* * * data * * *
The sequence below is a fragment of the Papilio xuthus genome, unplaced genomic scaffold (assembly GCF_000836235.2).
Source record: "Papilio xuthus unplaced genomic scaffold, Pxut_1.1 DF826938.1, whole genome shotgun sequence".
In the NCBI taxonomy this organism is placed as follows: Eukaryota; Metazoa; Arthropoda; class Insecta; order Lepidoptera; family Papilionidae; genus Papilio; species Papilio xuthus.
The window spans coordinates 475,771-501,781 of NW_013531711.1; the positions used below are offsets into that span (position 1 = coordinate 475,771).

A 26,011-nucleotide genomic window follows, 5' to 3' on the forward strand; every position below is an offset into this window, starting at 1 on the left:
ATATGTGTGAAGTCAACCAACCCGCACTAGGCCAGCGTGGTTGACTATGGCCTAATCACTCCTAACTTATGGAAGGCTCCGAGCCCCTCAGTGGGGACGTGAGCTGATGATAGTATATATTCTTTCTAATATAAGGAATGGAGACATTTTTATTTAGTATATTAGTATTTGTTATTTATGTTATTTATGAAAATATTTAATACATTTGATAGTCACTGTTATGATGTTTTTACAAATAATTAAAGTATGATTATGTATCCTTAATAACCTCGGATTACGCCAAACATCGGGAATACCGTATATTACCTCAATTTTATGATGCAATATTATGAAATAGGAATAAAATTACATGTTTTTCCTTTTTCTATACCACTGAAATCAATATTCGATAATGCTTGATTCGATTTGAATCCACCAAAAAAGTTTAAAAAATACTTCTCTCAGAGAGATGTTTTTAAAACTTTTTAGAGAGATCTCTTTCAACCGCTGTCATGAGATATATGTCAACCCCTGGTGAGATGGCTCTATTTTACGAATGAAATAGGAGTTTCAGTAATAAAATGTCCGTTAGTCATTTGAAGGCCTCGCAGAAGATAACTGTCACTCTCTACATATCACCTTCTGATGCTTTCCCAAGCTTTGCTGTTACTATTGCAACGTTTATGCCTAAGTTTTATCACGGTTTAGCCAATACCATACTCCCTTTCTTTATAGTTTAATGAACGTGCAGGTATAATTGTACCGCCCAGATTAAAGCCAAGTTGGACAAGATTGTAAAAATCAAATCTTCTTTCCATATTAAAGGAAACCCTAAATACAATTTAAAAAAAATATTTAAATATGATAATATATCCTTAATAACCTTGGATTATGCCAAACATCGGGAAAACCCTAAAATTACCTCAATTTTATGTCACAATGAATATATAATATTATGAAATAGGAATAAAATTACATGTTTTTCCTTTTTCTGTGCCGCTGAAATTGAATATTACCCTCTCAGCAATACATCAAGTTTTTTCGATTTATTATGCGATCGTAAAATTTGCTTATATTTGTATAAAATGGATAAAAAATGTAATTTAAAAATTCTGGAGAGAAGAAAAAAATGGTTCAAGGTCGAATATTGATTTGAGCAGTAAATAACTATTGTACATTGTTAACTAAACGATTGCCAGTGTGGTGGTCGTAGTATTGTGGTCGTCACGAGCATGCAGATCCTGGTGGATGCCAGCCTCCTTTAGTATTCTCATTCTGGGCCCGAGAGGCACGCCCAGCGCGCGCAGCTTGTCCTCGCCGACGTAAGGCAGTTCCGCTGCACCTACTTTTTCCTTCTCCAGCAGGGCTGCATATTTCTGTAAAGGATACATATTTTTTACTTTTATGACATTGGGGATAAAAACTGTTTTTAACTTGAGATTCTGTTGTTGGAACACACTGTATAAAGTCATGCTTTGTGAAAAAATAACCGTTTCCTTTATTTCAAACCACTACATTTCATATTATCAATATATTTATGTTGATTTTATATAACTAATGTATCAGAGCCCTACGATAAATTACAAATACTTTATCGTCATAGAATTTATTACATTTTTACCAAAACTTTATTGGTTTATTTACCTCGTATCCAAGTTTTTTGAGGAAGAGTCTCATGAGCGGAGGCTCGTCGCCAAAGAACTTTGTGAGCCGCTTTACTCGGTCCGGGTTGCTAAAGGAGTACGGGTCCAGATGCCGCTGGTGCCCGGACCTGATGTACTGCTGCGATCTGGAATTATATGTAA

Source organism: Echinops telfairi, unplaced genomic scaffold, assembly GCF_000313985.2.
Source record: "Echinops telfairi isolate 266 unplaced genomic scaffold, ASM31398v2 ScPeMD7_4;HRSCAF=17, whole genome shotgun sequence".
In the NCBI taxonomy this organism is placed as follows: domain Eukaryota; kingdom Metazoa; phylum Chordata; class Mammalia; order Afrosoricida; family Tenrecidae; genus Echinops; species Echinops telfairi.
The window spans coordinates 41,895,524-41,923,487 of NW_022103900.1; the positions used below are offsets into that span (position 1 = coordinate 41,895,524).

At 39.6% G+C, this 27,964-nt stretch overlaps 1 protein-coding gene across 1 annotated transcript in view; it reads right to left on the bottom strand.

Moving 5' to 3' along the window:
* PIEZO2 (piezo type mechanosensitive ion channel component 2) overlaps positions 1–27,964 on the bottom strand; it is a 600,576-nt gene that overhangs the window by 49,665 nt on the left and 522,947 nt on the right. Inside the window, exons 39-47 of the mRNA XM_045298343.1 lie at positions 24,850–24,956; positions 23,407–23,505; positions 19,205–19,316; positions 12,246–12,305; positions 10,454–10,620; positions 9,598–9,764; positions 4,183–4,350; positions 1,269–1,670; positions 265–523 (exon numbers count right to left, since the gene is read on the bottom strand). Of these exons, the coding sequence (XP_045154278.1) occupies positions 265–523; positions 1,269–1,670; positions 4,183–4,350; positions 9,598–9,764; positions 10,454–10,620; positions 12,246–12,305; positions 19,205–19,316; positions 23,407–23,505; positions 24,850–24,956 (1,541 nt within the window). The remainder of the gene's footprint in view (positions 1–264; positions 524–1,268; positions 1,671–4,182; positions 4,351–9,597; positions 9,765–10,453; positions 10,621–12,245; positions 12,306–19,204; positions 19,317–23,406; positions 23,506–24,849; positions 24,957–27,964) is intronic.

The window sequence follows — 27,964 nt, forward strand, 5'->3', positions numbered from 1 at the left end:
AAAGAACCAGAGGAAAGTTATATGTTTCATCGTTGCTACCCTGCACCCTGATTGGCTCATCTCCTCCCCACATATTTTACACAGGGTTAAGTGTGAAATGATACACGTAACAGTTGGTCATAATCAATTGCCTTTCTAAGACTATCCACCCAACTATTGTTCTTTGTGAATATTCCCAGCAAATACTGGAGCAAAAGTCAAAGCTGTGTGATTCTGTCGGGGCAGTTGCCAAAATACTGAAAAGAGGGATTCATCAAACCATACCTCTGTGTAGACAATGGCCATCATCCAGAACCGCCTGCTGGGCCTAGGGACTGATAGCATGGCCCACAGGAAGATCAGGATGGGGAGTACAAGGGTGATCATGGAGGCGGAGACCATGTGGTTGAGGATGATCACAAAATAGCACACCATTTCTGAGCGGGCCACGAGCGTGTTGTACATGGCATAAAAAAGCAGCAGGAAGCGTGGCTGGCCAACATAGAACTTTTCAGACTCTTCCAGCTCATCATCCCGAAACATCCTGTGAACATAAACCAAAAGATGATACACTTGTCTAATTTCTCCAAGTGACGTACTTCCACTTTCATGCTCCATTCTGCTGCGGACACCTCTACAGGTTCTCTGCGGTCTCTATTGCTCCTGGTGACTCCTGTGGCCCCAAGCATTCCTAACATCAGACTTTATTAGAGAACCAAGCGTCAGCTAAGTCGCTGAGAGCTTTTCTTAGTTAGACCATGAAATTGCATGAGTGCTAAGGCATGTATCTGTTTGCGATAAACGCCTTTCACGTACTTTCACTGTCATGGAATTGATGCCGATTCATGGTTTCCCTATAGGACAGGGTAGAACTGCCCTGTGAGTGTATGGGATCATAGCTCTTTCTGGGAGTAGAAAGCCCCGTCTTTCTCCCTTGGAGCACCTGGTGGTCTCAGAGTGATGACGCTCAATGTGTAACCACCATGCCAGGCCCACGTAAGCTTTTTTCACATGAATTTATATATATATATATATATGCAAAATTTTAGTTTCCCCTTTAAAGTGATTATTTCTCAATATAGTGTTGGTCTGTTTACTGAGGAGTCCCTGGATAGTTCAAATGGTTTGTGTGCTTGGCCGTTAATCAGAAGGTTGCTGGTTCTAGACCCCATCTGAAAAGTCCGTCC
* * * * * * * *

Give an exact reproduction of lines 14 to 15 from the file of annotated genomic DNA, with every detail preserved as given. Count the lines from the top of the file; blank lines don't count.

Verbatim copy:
The window sequence follows — 27,964 nt, forward strand, 5'->3', positions numbered from 1 at the left end:
AAAGAACCAGAGGAAAGTTATATGTTTCATCGTTGCTACCCTGCACCCTGATTGGCTCATCTCCTCCCCACATATTTTACACAGGGTTAAGTGTGAAATGATACACGTAACAGTTGGTCATAATCAATTGCCTTTCTAAGACTATCCACCCAACTATTGTTCTTTGTGAATATTCCCAGCAAATACTGGAGCAAAAGTCAAAGCTGTGTGATTCTGTCGGGGCAGTTGCCAAAATACTGAAAAGAGGGATTCATCAAACCATACCTCTGTGTAGACAATGGCCATCATCCAGAACCGCCTGCTGGGCCTAGGGACTGATAGCATGGCCCACAGGAAGATCAGGATGGGGAGTACAAGGGTGATCATGGAGGCGGAGACCATGTGGTTGAGGATGATCACAAAATAGCACACCATTTCTGAGCGGGCCACGAGCGTGTTGTACATGGCATAAAAAAGCAGCAGGAAGCGTGGCTGGCCAACATAGAACTTTTCAGACTCTTCCAGCTCATCATCCCGAAACATCCTGTGAACATAAACCAAAAGATGATACACTTGTCTAATTTCTCCAAGTGACGTACTTCCACTTTCATGCTCCATTCTGCTGCGGACACCTCTACAGGTTCTCTGCGGTCTCTATTGCTCCTGGTGACTCCTGTGGCCCCAAGCATTCCTAACATCAGACTTTATTAGAGAACCAAGCGTCAGCTAAGTCGCTGAGAGCTTTTCTTAGTTAGACCATGAAATTGCATGAGTGCTAAGGCATGTATCTGTTTGCGATAAACGCCTTTCACGTACTTTCACTGTCATGGAATTGATGCCGATTCATGGTTTCCCTATAGGACAGGGTAGAACTGCCCTGTGAGTGTATGGGATCATAGCTCTTTCTGGGAGTAGAAAGCCCCGTCTTTCTCCCTTGGAGCACCTGGTGGTCTCAGAGTGATGACGCTCAATGTGTAACCACCATGCCAGGCCCACGTAAGCTTTTTTCACATGAATTTATATATATATATATATATGCAAAATTTTAGTTTCCCCTTTAAAGTGATTATTTCTCAATATAGTGTTGGTCTGTTTACTGAGGAGTCCCTGGATAGTTCAAATGGTTTGTGTGCTTGGCCGTTAATCAGAAGGTTGCTGGTTCTAGACCCCATCTGAAAAGTCCGTCC